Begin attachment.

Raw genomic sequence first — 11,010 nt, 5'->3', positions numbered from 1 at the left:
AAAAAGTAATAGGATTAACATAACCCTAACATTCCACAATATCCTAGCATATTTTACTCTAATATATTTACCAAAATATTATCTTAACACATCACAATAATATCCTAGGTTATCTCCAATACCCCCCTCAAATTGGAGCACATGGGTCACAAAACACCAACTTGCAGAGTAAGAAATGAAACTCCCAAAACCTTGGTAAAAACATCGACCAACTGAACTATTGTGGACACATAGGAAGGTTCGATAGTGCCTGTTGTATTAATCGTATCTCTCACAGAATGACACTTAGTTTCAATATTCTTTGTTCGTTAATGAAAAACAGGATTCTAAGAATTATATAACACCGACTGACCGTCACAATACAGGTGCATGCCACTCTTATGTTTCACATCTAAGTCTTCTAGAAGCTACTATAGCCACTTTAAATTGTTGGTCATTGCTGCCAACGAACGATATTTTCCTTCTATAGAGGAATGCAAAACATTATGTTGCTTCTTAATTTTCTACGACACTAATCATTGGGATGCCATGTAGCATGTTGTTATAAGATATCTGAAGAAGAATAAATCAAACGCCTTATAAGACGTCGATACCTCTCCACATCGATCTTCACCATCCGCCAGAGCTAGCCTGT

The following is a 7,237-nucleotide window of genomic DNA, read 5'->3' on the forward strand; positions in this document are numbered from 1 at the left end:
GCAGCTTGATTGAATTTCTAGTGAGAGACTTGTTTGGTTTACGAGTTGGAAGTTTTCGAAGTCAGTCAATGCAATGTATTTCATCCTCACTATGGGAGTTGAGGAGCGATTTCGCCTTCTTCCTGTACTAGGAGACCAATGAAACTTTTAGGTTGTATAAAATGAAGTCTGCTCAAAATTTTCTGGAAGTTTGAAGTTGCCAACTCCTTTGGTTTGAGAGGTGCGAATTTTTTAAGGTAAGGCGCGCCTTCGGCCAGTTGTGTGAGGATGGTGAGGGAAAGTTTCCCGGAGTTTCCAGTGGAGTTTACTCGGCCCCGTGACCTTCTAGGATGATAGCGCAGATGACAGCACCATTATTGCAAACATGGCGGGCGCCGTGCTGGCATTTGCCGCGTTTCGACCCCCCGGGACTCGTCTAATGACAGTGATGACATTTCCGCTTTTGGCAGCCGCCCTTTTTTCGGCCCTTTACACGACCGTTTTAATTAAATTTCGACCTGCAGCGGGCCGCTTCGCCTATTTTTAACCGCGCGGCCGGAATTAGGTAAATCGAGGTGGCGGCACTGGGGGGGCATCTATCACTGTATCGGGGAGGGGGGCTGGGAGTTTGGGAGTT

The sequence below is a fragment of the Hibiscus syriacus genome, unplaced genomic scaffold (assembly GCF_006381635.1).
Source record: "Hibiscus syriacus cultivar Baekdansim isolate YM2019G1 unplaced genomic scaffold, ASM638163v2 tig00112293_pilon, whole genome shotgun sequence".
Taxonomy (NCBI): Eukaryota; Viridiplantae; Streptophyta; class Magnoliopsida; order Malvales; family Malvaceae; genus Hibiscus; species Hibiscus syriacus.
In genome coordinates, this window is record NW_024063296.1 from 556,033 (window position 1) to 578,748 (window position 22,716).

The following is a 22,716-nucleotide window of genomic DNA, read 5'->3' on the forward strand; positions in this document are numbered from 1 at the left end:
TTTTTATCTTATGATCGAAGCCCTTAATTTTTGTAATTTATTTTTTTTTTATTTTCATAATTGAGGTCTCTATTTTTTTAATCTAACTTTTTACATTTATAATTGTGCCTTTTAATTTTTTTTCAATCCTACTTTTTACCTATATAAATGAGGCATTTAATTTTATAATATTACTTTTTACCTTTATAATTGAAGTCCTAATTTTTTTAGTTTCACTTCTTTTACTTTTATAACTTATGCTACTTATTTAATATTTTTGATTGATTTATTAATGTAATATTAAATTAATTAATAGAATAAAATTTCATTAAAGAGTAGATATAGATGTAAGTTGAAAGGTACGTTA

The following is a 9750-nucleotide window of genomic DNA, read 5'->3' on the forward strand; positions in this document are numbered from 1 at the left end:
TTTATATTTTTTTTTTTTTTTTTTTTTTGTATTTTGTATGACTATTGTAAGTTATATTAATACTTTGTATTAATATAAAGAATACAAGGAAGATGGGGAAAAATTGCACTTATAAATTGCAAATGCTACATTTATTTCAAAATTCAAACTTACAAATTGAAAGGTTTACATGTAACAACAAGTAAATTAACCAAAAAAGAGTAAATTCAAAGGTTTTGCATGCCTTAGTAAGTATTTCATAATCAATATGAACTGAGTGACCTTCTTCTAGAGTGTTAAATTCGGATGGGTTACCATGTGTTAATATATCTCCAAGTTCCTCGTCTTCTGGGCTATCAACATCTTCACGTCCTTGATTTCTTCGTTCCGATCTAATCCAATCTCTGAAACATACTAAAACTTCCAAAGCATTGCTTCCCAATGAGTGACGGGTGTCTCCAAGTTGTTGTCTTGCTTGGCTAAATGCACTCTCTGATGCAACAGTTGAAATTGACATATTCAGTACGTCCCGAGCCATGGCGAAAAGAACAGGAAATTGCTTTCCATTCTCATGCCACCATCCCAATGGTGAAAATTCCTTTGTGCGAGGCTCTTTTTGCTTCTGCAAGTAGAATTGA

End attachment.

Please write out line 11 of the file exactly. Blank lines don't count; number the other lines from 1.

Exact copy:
The following is a 9750-nucleotide window of genomic DNA, read 5'->3' on the forward strand; positions in this document are numbered from 1 at the left end: